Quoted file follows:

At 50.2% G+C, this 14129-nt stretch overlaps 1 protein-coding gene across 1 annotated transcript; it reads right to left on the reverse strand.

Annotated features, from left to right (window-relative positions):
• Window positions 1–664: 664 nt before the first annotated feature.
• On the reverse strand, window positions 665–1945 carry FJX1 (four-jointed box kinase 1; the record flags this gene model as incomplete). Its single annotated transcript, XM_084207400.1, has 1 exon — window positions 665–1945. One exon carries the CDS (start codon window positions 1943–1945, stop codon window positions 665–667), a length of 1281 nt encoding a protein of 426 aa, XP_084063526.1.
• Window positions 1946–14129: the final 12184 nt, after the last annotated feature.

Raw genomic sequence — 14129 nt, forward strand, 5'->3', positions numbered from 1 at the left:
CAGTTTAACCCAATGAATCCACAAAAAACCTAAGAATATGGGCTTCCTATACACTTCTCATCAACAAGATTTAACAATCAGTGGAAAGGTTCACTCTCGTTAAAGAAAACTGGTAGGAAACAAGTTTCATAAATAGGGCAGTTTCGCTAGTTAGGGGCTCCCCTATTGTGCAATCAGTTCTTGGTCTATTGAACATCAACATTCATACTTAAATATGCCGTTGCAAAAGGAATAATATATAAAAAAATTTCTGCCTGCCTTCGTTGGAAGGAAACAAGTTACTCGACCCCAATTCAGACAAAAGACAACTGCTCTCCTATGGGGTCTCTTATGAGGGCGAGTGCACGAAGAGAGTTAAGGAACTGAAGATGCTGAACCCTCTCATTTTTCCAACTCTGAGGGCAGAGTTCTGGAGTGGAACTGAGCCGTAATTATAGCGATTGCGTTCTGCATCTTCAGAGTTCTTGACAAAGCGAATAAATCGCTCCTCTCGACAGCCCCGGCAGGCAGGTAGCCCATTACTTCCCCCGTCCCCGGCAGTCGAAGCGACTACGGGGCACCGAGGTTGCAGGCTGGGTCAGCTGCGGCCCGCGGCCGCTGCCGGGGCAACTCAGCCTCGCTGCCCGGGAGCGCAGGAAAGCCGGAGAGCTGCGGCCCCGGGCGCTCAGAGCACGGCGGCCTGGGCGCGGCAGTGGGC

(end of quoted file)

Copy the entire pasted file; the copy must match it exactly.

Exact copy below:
At 50.2% G+C, this 14129-nt stretch overlaps 1 protein-coding gene across 1 annotated transcript; it reads right to left on the reverse strand.

Annotated features, from left to right (window-relative positions):
• Window positions 1–664: 664 nt before the first annotated feature.
• On the reverse strand, window positions 665–1945 carry FJX1 (four-jointed box kinase 1; the record flags this gene model as incomplete). Its single annotated transcript, XM_084207400.1, has 1 exon — window positions 665–1945. One exon carries the CDS (start codon window positions 1943–1945, stop codon window positions 665–667), a length of 1281 nt encoding a protein of 426 aa, XP_084063526.1.
• Window positions 1946–14129: the final 12184 nt, after the last annotated feature.

Raw genomic sequence — 14129 nt, forward strand, 5'->3', positions numbered from 1 at the left:
CAGTTTAACCCAATGAATCCACAAAAAACCTAAGAATATGGGCTTCCTATACACTTCTCATCAACAAGATTTAACAATCAGTGGAAAGGTTCACTCTCGTTAAAGAAAACTGGTAGGAAACAAGTTTCATAAATAGGGCAGTTTCGCTAGTTAGGGGCTCCCCTATTGTGCAATCAGTTCTTGGTCTATTGAACATCAACATTCATACTTAAATATGCCGTTGCAAAAGGAATAATATATAAAAAAATTTCTGCCTGCCTTCGTTGGAAGGAAACAAGTTACTCGACCCCAATTCAGACAAAAGACAACTGCTCTCCTATGGGGTCTCTTATGAGGGCGAGTGCACGAAGAGAGTTAAGGAACTGAAGATGCTGAACCCTCTCATTTTTCCAACTCTGAGGGCAGAGTTCTGGAGTGGAACTGAGCCGTAATTATAGCGATTGCGTTCTGCATCTTCAGAGTTCTTGACAAAGCGAATAAATCGCTCCTCTCGACAGCCCCGGCAGGCAGGTAGCCCATTACTTCCCCCGTCCCCGGCAGTCGAAGCGACTACGGGGCACCGAGGTTGCAGGCTGGGTCAGCTGCGGCCCGCGGCCGCTGCCGGGGCAACTCAGCCTCGCTGCCCGGGAGCGCAGGAAAGCCGGAGAGCTGCGGCCCCGGGCGCTCAGAGCACGGCGGCCTGGGCGCGGCAGTGGGC